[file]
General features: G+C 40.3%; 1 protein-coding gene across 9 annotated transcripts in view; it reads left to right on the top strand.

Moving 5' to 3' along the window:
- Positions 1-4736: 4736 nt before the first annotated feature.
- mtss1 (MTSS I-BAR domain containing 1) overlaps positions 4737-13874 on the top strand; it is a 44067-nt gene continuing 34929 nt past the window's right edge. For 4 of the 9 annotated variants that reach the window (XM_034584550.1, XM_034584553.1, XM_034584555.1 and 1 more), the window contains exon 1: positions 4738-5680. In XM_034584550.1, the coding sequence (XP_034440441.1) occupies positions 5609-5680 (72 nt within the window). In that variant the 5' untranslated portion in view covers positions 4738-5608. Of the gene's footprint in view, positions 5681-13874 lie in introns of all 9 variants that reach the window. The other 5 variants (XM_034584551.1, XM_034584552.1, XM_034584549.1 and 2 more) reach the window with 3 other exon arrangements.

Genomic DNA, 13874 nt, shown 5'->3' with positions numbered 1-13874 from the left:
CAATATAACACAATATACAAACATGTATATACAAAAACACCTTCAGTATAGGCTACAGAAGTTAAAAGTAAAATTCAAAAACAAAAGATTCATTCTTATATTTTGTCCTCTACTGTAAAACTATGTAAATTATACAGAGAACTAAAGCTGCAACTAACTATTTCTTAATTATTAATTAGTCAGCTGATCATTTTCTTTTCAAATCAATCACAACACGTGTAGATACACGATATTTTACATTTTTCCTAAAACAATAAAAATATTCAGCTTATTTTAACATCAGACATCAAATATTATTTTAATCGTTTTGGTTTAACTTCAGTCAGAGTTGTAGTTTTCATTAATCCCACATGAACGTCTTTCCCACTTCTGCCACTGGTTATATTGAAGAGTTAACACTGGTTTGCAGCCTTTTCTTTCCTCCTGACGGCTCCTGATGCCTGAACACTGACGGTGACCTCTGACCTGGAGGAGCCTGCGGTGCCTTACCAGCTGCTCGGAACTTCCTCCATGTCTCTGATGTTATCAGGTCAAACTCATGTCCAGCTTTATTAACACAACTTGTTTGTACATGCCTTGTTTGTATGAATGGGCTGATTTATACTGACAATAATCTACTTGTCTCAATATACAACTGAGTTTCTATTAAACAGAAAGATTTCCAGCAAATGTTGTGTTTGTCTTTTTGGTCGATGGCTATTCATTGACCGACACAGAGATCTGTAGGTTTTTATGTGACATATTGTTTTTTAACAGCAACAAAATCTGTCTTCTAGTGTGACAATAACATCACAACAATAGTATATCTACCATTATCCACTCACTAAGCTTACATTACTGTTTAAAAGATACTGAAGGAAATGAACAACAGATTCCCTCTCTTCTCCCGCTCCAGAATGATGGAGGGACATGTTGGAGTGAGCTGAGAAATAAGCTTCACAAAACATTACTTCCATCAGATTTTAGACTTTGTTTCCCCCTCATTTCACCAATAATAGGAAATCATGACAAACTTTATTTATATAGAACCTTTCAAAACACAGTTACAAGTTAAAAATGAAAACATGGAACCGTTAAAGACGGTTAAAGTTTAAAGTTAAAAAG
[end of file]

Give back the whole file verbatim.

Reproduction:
General features: G+C 40.3%; 1 protein-coding gene across 9 annotated transcripts in view; it reads left to right on the top strand.

Moving 5' to 3' along the window:
- Positions 1-4736: 4736 nt before the first annotated feature.
- mtss1 (MTSS I-BAR domain containing 1) overlaps positions 4737-13874 on the top strand; it is a 44067-nt gene continuing 34929 nt past the window's right edge. For 4 of the 9 annotated variants that reach the window (XM_034584550.1, XM_034584553.1, XM_034584555.1 and 1 more), the window contains exon 1: positions 4738-5680. In XM_034584550.1, the coding sequence (XP_034440441.1) occupies positions 5609-5680 (72 nt within the window). In that variant the 5' untranslated portion in view covers positions 4738-5608. Of the gene's footprint in view, positions 5681-13874 lie in introns of all 9 variants that reach the window. The other 5 variants (XM_034584551.1, XM_034584552.1, XM_034584549.1 and 2 more) reach the window with 3 other exon arrangements.

Genomic DNA, 13874 nt, shown 5'->3' with positions numbered 1-13874 from the left:
CAATATAACACAATATACAAACATGTATATACAAAAACACCTTCAGTATAGGCTACAGAAGTTAAAAGTAAAATTCAAAAACAAAAGATTCATTCTTATATTTTGTCCTCTACTGTAAAACTATGTAAATTATACAGAGAACTAAAGCTGCAACTAACTATTTCTTAATTATTAATTAGTCAGCTGATCATTTTCTTTTCAAATCAATCACAACACGTGTAGATACACGATATTTTACATTTTTCCTAAAACAATAAAAATATTCAGCTTATTTTAACATCAGACATCAAATATTATTTTAATCGTTTTGGTTTAACTTCAGTCAGAGTTGTAGTTTTCATTAATCCCACATGAACGTCTTTCCCACTTCTGCCACTGGTTATATTGAAGAGTTAACACTGGTTTGCAGCCTTTTCTTTCCTCCTGACGGCTCCTGATGCCTGAACACTGACGGTGACCTCTGACCTGGAGGAGCCTGCGGTGCCTTACCAGCTGCTCGGAACTTCCTCCATGTCTCTGATGTTATCAGGTCAAACTCATGTCCAGCTTTATTAACACAACTTGTTTGTACATGCCTTGTTTGTATGAATGGGCTGATTTATACTGACAATAATCTACTTGTCTCAATATACAACTGAGTTTCTATTAAACAGAAAGATTTCCAGCAAATGTTGTGTTTGTCTTTTTGGTCGATGGCTATTCATTGACCGACACAGAGATCTGTAGGTTTTTATGTGACATATTGTTTTTTAACAGCAACAAAATCTGTCTTCTAGTGTGACAATAACATCACAACAATAGTATATCTACCATTATCCACTCACTAAGCTTACATTACTGTTTAAAAGATACTGAAGGAAATGAACAACAGATTCCCTCTCTTCTCCCGCTCCAGAATGATGGAGGGACATGTTGGAGTGAGCTGAGAAATAAGCTTCACAAAACATTACTTCCATCAGATTTTAGACTTTGTTTCCCCCTCATTTCACCAATAATAGGAAATCATGACAAACTTTATTTATATAGAACCTTTCAAAACACAGTTACAAGTTAAAAATGAAAACATGGAACCGTTAAAGACGGTTAAAGTTTAAAGTTAAAAAG